The Sony World Photography Awards are just about to ring in their fifth year this Thursday (April 26th), when guests and judges gather at the awards ceremony to pick out winning photographers from a myriad of categories. In a similar fashion to the National Geographic’s Photography Contest and heavier photojournalism of the World Press Photo Organisation, the SWPAs are a chance for both budding and established photographers to showcase their work on an international stage. The winning shots will be exhibited in London from Friday April 27th until Sunday May 20th. Here are our choices from a selection of categories within the Professional Competition spanning portaiture, current affairs and more.
main image: The Pyramids, Fort Tilden, Rockaway Peninsula, Queens, NY by Rona Chang
Mady & Monette 01
Let’s start things off with the category that beginner photographers could most easily get into: the art of photographing people. This isn’t quite the same as portraiture, though this particular entry walks that line narrowly in a way that we enjoy.
Pictured, and shot in Paris by Swedish lens-carrier Maja Daniels, are twins Mady and Monette. Maja used to see them perusing the local fruit and vegetable market in her neighbourhood, and when she approached them at last discovered the twins not only dress identically but often refer to themselves in the singular first person, acting, modelling and dancing as a couple for a living. Their delicate frames and almost otherworldly physical bond are effortlessly captured here, in the simple and well-framed shot.
Nature & Wildlife
There’s something so charming about this photo that makes us return to it, time and time again. Given that it’s in the Nature and Wildlife category, it also makes us smile a little because the only live animal shown is a human.
Photographer David Chancellor (winner of the Taylor Wessing Photographic Portrait Prize in 2010) shot a series of Texan hunters from the Dallas Safari Club, documenting them going about their daily activities surrounded by the fruits of their hunting labour. It’s an unexpected twist on a nature shot, and one that demonstrates excellent balance within the frame and well-delivered lighting.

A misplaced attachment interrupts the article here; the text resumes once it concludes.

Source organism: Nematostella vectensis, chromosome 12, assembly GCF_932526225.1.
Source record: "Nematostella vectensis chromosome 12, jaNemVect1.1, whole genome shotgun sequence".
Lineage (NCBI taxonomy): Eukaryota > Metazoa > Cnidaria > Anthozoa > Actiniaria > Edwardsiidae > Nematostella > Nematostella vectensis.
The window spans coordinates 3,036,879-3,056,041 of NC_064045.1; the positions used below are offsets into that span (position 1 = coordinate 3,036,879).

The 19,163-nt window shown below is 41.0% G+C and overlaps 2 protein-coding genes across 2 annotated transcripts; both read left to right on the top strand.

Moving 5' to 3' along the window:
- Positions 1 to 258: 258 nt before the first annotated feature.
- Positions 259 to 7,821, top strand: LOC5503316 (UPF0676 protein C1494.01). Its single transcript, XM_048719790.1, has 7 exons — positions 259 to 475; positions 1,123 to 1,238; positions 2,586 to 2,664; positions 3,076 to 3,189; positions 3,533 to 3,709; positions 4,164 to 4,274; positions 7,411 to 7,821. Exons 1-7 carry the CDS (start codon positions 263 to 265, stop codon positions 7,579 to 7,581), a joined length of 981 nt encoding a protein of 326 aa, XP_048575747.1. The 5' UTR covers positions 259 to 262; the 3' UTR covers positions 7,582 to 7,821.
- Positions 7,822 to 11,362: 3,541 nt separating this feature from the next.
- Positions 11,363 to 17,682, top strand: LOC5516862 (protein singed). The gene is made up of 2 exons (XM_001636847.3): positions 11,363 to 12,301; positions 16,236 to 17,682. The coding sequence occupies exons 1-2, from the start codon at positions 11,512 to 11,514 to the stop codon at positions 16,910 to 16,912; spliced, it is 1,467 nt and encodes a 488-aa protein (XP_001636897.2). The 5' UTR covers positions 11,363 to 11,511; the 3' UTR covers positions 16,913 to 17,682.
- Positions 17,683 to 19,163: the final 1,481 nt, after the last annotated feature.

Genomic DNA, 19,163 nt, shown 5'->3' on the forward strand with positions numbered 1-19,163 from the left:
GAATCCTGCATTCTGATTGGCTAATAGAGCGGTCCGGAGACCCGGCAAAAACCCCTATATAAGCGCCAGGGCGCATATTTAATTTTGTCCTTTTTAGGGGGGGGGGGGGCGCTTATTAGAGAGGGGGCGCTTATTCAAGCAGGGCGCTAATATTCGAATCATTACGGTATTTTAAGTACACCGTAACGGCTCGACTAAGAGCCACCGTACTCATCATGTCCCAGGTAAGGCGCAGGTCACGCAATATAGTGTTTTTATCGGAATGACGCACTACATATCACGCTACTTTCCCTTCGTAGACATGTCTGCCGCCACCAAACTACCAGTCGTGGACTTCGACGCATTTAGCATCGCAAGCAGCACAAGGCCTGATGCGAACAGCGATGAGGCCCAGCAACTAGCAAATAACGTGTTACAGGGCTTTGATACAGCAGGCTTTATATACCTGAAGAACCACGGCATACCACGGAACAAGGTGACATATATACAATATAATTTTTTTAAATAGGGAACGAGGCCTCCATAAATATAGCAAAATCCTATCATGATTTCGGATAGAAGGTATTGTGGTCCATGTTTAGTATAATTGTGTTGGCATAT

This photo, simply entitled 008, comes from photographer Alessandro Grassani. It was taken in March 2011 in Mongolia’s Arkhangai province, where he observed the daily struggles felt by one family (the Tsambas) when confronted with some of the harshest winters in the area’s history. Known as a ‘dzud’, an exceptionally snowy winter has the power to decimate the livestock populations that most rural families rely on for day-to-day survival.
Here Grassani has captured the sombre sight of one of the area’s inhabitants tugging a sheep’s dead body across the snow-blanketed fields that were its demise. The photo captures not only the sadness of the task, but the inherent banality and practicality with which it’s being carried out: this sort of scene has become the norm for the people of Arkhangai.
Mitch Dobrowner‘s Storm Over Field is our pick in the Landscape category for Professional entrants. A photographer currently based in California, Dobrowner has made somewhat of a name for himself as a lover of American Southwest landscapes and nature obsessive.
In this particular frame, he’s managed to snap the brewing of a storm in South Dakota that somehow conveys a sense of silence in such a tumultuous scene. Since leaving his Long Island roots in his early twenties Dobrowner’s desire to reinject an appreciation of nature in all of its forms has largely informed his work, and shines through in this well-composed and tricky shot.
Battle for Libya
Finally, our pick for this category came from a hugely talented photographer who tragically lost his life covering violent civil unrest in Homs, Syria. Rémi Ochlik was killed alongside Sunday Times correspondent Marie Colvin in February in a shelling incident in their safe house, but in his short lifetime shot some of the most arresting and brutal images depicting wartime and conflict in Haiti, Tunisia and the Democratic Repulbic of Congo.
This stark shot of Colonel Gaddafi’s body, refridgerated for public viewings in the days after his death, illustrates two sides to the dynamic of regime change. The violence, of course, is depicted but placed alongside a rare glimpse at Gaddafi in his most vulnerable and basic state: a bare torso, which could be the body of any other citizen of his country. It strips back a layer of the dictator’s facade never seen before, and resonates as one of the strongest images fromthe Arab Spring.